Remarks – Lunch with Australian and Indonesian Business Community

PRIME MINISTER: Well, thank you very much Gary. And I can thank you and all of our incredible Commission staff here at Jakarta for the tremendous job you do in managing what is such an important relationship for Australia. You bring incredible experience to the role and we rely on it so much in our understanding of things on the ground here. Not just from your own experience but of course your ability to bring such an incredible crowd here today, on a day which is a significant one for Indonesia and I’m sure there are plenty other events going on today as there should be. It is a tremendous day for Indonesia and the fact you’ve all chosen to be with us here today I think says a lot about how you see our Commission here in Jakarta and in Indonesia and that also I think through the regular reporting and advice that we get from Gary enables us to get a very good handle on what’s happening here on the ground. And it’s particularly great to see so many here today, not just Australian expats, who you know, you can never keep them away from a barbecue any day. But to see so many of our Indonesian National friends here with us today. Can I acknowledge the presence of the KADIN, the Indonesian Chamber of Commerce and Industry led by Rosan Roeslani, thank you very much. Can I also acknowledge APINDO, the Indonesian Employers Association led by Hariyadi Sukamdani. Did I get that right? Almost. Almost. I had a lot of small cards for this evening. And of course the Indonesia Australia Business Council led by former Ambassador to Australia, Hamzah Thayeb. As well as the distinguished CEO’s and present Commissioners from the business community. It’s true I used to be in tourism so it’s only appropriate that I say it’s wonderful to be in wonderful Indonesia which I understand is the new slogan used by Indonesia. And it’s an honour for me to attend of course the inauguration this afternoon on the Jenny and the President Widodo, who is a good friend, he is a good friend of Australia, he’s a tremendous friend to Australia. But he’s also a good friend of mine. And of previous Prime Ministers as well, Prime Ministers Abbott and Turnbull who had an outstanding relationship and we appreciate that very much. And the time we have been able to spend together over a period and the achievements that we have been able to progress with. He’s a close partner as is Indonesia. In his own life he’s achieved incredible things having come from humble beginnings to the very highest office. He’s achieved something important for Indonesia’s democracy I think, he has in his own story demonstrated what is possible to every single little Indonesian boy and girl in that true tradition of democracy that wherever you’re born, wherever you are, whatever your background, whatever your up-bringing that you can indeed rise to be the President of this great country. And I think that is one of the big things that we’ll be celebrated again on this second occasion of his inauguration. And as a friend I am so pleased to be here with Jenny and join Iriana as well this afternoon to celebrate his great achievement in his re-election. I’m a big fan of re-elections, I think they’re great.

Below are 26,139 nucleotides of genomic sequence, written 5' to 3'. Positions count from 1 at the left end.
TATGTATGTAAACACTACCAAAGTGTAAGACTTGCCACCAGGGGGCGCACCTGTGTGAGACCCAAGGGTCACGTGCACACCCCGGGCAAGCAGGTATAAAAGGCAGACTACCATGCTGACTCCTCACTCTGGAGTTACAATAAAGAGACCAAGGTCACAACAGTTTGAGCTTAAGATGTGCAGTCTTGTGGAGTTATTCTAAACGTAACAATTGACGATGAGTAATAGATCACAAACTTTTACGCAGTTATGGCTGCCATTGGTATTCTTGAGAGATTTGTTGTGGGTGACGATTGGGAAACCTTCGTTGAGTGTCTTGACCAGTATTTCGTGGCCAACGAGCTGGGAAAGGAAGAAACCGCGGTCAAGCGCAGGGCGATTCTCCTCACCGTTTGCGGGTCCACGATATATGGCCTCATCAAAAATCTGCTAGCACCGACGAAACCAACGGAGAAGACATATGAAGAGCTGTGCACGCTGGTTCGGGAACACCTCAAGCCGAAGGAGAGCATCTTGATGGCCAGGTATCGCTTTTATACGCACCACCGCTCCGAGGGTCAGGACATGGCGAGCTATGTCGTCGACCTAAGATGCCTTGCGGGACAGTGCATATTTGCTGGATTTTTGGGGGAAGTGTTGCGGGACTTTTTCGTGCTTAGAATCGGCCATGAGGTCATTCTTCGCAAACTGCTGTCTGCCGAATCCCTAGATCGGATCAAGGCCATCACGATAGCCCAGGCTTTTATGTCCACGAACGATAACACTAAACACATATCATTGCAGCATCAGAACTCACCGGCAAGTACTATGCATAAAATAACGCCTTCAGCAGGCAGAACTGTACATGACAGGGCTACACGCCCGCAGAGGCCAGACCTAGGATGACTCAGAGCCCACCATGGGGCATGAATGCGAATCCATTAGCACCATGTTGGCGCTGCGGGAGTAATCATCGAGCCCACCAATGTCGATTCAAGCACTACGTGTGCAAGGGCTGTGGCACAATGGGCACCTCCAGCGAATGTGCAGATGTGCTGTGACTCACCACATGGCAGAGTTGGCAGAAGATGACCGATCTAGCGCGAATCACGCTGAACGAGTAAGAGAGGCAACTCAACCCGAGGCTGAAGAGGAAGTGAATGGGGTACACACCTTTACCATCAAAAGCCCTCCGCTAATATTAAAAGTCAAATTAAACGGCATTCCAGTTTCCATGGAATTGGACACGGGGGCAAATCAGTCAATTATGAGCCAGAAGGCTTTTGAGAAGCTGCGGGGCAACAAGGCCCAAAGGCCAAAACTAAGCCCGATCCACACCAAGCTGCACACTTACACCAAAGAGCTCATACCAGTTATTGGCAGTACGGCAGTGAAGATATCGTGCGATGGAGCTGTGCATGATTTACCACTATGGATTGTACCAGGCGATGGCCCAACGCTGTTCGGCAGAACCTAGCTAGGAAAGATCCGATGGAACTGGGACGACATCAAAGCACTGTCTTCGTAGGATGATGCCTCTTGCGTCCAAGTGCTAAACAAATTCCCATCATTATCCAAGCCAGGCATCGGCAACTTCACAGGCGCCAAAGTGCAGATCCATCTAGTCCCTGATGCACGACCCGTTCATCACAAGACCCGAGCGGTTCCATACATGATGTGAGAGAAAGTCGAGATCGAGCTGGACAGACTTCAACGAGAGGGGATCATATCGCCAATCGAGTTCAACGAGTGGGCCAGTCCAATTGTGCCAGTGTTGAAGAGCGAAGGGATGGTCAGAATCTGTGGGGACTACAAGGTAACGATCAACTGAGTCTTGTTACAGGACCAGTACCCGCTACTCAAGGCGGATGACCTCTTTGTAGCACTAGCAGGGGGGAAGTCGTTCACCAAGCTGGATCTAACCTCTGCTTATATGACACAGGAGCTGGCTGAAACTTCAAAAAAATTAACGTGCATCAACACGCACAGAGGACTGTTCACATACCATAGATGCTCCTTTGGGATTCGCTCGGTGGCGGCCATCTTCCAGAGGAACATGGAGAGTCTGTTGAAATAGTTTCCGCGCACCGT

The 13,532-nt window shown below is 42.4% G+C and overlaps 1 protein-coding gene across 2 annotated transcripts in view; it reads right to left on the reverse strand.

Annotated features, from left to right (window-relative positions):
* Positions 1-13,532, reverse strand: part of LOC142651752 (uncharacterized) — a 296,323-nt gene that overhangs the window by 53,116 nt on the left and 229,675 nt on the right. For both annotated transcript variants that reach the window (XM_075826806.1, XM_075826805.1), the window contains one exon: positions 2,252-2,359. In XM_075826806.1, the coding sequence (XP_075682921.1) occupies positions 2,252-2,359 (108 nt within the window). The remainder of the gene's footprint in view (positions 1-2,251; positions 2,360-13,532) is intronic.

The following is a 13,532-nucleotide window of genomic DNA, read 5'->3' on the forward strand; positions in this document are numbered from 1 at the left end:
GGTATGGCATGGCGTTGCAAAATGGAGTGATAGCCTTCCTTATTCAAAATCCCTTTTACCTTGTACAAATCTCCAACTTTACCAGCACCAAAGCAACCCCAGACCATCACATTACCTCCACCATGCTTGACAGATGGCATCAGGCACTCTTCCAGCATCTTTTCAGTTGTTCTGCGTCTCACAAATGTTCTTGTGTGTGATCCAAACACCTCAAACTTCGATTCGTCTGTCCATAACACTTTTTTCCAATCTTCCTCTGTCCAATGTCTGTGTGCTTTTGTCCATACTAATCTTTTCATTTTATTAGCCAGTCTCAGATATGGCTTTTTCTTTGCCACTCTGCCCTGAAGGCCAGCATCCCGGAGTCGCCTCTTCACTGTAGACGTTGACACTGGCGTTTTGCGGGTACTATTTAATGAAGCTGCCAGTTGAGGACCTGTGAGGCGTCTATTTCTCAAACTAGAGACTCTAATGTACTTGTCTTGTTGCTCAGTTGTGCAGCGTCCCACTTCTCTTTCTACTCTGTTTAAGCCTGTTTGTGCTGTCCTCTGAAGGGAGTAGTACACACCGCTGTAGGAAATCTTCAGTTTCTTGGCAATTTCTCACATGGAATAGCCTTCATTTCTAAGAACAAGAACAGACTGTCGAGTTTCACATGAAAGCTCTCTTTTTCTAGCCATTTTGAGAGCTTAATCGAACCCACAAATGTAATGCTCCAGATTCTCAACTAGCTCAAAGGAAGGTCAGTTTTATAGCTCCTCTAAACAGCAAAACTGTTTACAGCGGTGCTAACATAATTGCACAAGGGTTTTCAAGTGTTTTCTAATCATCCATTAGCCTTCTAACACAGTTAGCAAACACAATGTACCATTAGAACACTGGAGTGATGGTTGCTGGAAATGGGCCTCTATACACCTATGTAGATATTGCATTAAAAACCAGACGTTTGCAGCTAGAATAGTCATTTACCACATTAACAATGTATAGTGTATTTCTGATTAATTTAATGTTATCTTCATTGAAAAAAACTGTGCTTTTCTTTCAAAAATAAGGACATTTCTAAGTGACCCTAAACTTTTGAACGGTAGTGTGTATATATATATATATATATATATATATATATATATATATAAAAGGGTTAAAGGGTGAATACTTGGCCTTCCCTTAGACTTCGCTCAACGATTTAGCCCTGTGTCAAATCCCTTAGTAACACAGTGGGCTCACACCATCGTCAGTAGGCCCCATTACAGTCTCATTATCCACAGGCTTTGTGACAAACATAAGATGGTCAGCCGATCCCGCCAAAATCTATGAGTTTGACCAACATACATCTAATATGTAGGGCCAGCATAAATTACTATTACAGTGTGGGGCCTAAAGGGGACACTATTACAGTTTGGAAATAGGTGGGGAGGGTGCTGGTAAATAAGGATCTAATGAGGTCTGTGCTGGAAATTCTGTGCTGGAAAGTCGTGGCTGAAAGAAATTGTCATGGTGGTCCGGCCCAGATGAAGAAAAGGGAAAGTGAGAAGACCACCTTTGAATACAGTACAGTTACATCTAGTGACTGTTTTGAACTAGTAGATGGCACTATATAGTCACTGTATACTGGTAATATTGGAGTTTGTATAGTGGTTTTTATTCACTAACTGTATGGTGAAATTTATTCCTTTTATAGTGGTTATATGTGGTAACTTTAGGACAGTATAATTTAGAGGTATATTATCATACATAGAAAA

He’s achieved a lot, social and structural infrastructure, airports, seaports, highways, underground metro rail here in Jakarta. And when any leader is elected for the first time they usually get a honeymoon and when they get elected a second time the people generally say well let’s just get back to work. And that’s exactly what he’s doing. I know he’s been visiting areas hardest hit by the fires in Kalimantan and Sumatra. And I do want to express our deepest sympathies for the people of those provinces and for the nation of Indonesia. Sadly on too many occasions I text my friend Jokowi and simply to say I’m so terribly sorry to hear of this terrible event or that terrible event, natural disasters and he’s always so kind in his messages back to me. And so appreciative of the fact that Australians would be mindful of the things that Indonesia are facing from one moment to another. It’s such an extraordinarily large country and covers so many different places within this incredible country. And he’s a President that I think very much is wanting to transport himself to so many parts of the country at any one time and I got to say he did that literally at the last election with his holograph. There are only two people I know who have done that in an election campaign, President Widodo and Prime Minister Modi who I understand he got the idea from, in his first one. But both leaders of countries that are trying to connect with people in so many different parts and to use that technology I think says a lot about him that he wanted to reach out. And he wanted to connect with people right across this country. It was also with some shock, some real shock that we learnt of the terrible stabbing of the Coordinator Mr Wiranto last week and that was very upsetting and I’m pleased to know that, have told me today, that he’s making a good recovery and equally on that occasion we passed on immediately our deep concerns. Not just obviously about the fact that such an attack could have occurred but indeed happened in relation to the Coordinating Minister. He has been at the forefront of our cooperation with Indonesia on counter terrorism and we continue to have our thoughts with him. Now we are great neighbours, we are longstanding partners, we are old friends. It’s amazing Australia can have such a close relationship with a country who we rarely play in sport. It’s usually often goes with some of the relations we have we tease each other as those in Great Britain would be teasing us over the rugby this week. It says a lot that this is a relationship we have that goes well beyond those sorts of things. There are other points of connection which draw us together. From the sailors of the Makassar who traded with indigenous Australian communities 300 years ago, to Australia’s support after the Second World War for Indonesia’s independence, 2019 the 70th anniversary of diplomatic relations. I was relaying today to President Widodo that the mere sight of the new capital that he’s seeking to establish, I relayed to him that that’s where my grandfather was at the end of the Second World War serving with the 7th AIF. And we shared some stories about that part of Indonesia and Borneo and the role that our own forces played in liberating this part of the world all those years ago. But for one simple purpose, to see the country become what it is today and to be able to be here and celebrate such a wonderful day as we are. There are so many different parts to our relationship and it’s a warm afternoon and I don’t want to play you long by running through all of them because you know them well. Let me just say this, last time I was here it was to secure a vital agreement to our comprehensive strategic partnership which we signed on that occasion. And even since then there have been doubters and those who would say that it wouldn’t come to this time, it wouldn’t get to this point, we wouldn’t be able to finalise the text. But I can tell you, tomorrow morning in the Australian Parliament at the House of Representatives, it will pass the House of Representatives it will be ratified by our House of Representatives and it will soon go after that, to our Senate where it will be also ratified by within the next few weeks. It has gone through our Parliamentary Committee process, through our standing committee on treaties and has received a strong endorsement, as it should, as it should. Because the overwhelming benefits of this arrangement see both of our countries open up to each other even more, is what’s so critically needed at this point in time. Indonesia and Australia’s economic relationship is underdone, it really is. And we need to remedy that. I’m talking to the people under this beautiful canopy this afternoon who can change that, who can change the dynamic and ensure that we are getting beyond those that are getting the essence when it comes to investment decisions and engagements between our countries, between business partners and looking at new projects and the projects are right across the great spectrum. Whether it’s in our education sector which is so important presently to our relationship. We already have Australian tertiary institutions who are present here and we want to see more. I know the President wants to see that too. And the skills partnership that we are developing between Australia and Indonesia is absolutely critical. In tourism, in healthcare, aged care, telecommunications, energy, infrastructure, mining of course. Of course. And other professional services. Right now Australia this is the most popular destination for Indonesian students with almost 20,000 Indonesian students enrolments in Australia this year. And I think we will see more of this open up in the years ahead. So this afternoon I simply want to say to you, thank you for being the true believers in this relationship because you wouldn’t be here if you hadn’t been. You’ve been here working away looking at the Australian expatriates who are here and those in the Indonesian community here, you’ve been working away with this relationship for some time with the hope and the vision that at a point we would reach this stage of the relationship. Well I can tell you, we are here. We are here. But the journey does continue on from this point of view, from this point on. And it’s a relationship which just isn’t about our economics. One of the other things I absolutely prize in our relationship with Indonesia is the leadership they provide within the Indo-Pacific region. Indeed it is the very Indonesian concept of the Indo-Pacific which is now driving the Indo-Pacific agenda. And President Widodo has been so central to that being conceived and then championed. It is an idea, a notion, a conception that has been supported strongly, passionately by Australia, led by Japan and now India and other parts of the Indo-Pacific. And it’s an Indo-Pacific notion that is based on the idea of independent sovereign nation states running their own show. Seeking to lift the living standards of their people. Opening up the interaction between economies but at all times retaining sovereignty over what goes on and how they run their own countries. And that is a respect that I think is borne out of the ASEAN concept, an ASEAN concept that Australia has been a partner with for 45 years and a great advocate for it and we see ASEAN at the centre of our engagement with the Indo-Pacific. President Widodo and Indonesia are leading peers within the Indo-Pacific. Whether it’s their understanding of the importance to keep freedom of navigation, freedom of overflight, ensuring there are open routes for trade and commerce, ensuring the peace and stability of the region by working together with partners to provide balance and stability which affords every single nation their sovereignty and their independence. Indonesia, I find in the middle and at the centre of every one of these conversations and standing right beside them making the same points is Australia. So I want to thank you all again for being here this afternoon. Sausages are on. Please enjoy.